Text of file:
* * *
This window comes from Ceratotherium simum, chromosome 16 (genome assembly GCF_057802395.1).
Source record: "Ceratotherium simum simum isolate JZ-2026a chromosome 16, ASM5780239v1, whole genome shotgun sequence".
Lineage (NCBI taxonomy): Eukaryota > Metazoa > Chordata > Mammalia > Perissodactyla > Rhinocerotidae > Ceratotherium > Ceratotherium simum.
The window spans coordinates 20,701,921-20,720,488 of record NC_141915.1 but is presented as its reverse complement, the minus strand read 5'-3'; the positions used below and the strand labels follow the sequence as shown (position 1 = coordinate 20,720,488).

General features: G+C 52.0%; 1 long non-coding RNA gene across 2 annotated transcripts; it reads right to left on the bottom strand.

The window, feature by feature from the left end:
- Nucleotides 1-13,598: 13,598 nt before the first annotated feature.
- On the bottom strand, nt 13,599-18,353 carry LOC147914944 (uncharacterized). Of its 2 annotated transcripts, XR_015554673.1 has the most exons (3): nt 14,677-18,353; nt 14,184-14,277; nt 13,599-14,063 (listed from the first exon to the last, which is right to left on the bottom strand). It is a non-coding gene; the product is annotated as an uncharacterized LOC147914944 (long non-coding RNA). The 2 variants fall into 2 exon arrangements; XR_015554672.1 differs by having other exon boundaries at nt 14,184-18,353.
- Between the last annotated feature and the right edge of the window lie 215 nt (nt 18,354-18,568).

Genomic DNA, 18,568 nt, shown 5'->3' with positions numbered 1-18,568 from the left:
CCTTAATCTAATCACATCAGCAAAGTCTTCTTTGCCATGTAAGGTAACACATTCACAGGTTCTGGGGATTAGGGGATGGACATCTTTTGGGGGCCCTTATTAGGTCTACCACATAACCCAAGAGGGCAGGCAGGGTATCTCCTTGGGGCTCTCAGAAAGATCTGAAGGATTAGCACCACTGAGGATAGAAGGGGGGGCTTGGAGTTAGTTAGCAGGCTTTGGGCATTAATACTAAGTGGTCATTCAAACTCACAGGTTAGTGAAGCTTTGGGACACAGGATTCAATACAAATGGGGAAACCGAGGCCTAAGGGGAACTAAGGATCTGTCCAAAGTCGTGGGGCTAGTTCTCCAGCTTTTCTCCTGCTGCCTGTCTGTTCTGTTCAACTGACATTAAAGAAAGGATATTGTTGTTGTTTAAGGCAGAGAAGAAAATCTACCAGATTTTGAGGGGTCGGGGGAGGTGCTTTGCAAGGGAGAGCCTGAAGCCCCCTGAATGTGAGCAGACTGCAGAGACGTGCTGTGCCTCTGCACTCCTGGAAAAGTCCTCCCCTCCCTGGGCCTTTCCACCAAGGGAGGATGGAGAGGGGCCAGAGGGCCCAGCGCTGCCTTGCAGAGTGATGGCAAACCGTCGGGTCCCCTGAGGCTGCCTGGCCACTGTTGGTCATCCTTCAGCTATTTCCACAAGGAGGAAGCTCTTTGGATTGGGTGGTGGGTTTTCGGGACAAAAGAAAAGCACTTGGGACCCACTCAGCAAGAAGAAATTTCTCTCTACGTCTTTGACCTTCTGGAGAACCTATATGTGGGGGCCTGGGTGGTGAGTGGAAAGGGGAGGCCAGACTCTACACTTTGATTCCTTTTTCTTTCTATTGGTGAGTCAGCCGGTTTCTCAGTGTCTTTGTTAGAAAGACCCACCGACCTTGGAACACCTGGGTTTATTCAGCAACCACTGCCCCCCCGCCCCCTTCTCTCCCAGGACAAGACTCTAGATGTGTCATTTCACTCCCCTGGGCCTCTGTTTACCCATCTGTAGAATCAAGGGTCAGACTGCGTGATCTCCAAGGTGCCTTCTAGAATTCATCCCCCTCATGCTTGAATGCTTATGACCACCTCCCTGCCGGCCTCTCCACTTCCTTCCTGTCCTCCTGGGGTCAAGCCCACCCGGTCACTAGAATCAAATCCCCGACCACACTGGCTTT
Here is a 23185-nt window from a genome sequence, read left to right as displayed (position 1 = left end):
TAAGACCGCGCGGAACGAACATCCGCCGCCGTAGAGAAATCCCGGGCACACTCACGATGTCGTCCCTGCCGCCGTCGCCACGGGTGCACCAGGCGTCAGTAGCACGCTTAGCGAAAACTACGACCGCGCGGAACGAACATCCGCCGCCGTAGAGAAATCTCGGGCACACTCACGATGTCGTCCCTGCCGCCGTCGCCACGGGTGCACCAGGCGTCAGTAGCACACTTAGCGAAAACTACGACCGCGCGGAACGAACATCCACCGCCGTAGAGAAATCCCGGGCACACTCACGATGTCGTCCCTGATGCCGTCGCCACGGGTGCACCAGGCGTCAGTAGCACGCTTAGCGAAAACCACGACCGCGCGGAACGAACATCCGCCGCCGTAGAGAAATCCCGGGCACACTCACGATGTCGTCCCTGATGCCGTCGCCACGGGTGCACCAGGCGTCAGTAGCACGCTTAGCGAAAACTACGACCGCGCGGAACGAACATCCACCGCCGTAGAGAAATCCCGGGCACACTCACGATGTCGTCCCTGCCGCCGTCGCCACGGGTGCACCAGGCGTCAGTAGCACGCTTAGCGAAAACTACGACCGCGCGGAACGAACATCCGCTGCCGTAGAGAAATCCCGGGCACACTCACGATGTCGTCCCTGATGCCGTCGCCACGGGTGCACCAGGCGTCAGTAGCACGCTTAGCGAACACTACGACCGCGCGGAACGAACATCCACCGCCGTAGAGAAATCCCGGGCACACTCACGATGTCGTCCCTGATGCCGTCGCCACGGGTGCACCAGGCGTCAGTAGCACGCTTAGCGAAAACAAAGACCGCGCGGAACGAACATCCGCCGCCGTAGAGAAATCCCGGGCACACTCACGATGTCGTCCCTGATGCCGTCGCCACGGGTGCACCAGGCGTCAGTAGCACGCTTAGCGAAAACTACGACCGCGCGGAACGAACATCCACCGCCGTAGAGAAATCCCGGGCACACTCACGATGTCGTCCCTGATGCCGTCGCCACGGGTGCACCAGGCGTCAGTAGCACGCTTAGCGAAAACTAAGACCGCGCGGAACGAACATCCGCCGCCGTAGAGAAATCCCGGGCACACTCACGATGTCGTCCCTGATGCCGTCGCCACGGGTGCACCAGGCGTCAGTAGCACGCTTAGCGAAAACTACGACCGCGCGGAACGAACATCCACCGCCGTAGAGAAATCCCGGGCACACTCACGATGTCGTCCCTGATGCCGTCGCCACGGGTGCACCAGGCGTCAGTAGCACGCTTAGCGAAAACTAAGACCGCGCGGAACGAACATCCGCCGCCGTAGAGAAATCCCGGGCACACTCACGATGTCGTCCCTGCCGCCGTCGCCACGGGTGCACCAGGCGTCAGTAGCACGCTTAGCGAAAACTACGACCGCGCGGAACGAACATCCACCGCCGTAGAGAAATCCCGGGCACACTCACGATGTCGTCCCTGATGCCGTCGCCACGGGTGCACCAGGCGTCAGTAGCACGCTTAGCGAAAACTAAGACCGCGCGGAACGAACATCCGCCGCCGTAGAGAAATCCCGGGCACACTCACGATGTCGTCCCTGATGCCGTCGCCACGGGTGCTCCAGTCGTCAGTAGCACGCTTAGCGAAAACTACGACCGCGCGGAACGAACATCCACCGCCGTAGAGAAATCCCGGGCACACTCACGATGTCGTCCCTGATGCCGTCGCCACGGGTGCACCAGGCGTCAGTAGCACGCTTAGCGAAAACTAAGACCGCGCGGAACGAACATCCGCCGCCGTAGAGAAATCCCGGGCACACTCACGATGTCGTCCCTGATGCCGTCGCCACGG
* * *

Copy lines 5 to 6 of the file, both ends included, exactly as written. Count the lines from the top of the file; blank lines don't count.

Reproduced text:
General features: G+C 52.0%; 1 long non-coding RNA gene across 2 annotated transcripts; it reads right to left on the bottom strand.

The window, feature by feature from the left end: